Authors: Matthew Quick*, Arizona State University
Topics: Quantitative Methods, Spatial Analysis & Modeling
Keywords: spatial analysis, crime pattern, spatiotemporal, Bayesian modeling, multilevel model
Session Type: Paper
Start / End Time: 1:45 PM / 3:00 PM
Room: Tower Court A, Sheraton, IM Pei Tower, Second Floor Level
Presentation File: No File Uploaded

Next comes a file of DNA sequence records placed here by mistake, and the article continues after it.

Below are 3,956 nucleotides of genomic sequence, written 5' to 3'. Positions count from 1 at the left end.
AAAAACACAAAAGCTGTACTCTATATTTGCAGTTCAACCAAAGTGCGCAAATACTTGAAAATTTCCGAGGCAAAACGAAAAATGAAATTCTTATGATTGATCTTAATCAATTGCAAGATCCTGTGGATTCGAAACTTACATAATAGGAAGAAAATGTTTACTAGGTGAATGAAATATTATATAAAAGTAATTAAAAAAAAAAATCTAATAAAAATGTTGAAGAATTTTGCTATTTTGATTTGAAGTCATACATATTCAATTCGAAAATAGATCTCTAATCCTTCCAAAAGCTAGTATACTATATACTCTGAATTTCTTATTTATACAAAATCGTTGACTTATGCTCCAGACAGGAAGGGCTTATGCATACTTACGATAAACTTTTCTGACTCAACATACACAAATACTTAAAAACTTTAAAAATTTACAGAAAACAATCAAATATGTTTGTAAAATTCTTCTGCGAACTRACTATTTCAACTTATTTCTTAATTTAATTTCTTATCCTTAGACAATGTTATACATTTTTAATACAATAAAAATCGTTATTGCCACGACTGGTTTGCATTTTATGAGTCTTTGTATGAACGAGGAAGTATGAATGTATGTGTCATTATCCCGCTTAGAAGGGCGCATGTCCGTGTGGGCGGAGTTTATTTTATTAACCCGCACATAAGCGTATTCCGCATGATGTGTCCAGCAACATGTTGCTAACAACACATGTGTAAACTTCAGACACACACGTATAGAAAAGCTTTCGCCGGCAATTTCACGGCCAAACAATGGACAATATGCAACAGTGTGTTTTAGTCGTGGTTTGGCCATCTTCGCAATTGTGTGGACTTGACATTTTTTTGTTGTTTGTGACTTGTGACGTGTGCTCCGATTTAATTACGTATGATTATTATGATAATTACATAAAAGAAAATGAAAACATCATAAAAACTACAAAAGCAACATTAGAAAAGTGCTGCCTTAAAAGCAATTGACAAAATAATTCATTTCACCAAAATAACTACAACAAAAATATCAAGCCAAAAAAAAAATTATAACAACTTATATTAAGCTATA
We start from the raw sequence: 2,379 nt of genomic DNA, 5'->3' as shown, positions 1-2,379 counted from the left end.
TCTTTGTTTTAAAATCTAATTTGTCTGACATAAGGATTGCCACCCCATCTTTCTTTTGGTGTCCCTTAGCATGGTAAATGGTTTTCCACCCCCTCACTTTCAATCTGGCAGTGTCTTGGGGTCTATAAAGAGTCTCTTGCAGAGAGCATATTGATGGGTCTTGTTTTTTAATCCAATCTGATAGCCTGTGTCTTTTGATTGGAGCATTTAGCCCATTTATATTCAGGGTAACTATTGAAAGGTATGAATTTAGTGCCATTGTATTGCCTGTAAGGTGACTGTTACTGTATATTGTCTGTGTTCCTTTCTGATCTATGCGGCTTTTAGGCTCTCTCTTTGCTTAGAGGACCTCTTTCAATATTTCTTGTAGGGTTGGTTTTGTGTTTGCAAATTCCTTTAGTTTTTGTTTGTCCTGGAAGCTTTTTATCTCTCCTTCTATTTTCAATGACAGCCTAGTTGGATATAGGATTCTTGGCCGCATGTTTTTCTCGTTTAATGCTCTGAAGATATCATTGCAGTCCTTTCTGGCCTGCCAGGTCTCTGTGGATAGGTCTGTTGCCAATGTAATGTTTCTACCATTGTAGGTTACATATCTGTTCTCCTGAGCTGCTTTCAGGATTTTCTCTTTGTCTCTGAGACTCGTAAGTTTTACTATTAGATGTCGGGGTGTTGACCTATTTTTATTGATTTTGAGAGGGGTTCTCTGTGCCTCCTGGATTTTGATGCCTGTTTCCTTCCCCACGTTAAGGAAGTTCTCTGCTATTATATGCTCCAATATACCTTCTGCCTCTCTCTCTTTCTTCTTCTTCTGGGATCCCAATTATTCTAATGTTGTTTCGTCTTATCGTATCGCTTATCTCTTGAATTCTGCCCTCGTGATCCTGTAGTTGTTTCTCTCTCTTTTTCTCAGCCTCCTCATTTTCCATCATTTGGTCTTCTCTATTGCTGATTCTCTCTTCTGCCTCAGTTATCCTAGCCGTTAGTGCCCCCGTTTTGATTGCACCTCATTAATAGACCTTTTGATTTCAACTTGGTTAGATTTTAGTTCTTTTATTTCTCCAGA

Characteristics of the urban environment influence where and when crime events occur, however past studies often analyze cross-sectional data for one spatial scale and do not account for the processes and policies that influence crime across multiple scales. This research applies a Bayesian cross-classified multilevel modelling approach to examine the spatiotemporal patterning of violent crime in the Region of Waterloo, Ontario, Canada. Violent crime is measured at the small-area scale and small-areas are nested in three higher-level areas that have overlapping boundaries: neighborhoods, electoral wards, and patrol zones. Violent crime is found to be positively associated with population size, residential instability, the central business district, and commercial, government-institutional, and recreational land uses within small-areas Violent crime is also shown to be negatively associated with civic engagement within electoral wards. Combined, the three higher-level units explain approximately fifteen percent of the total spatiotemporal variation of violent crime. This research advances understanding of the multiscale processes influencing spatiotemporal crime patterns and provides area-specific information for policy-makers in urban planning, local government, and law enforcement.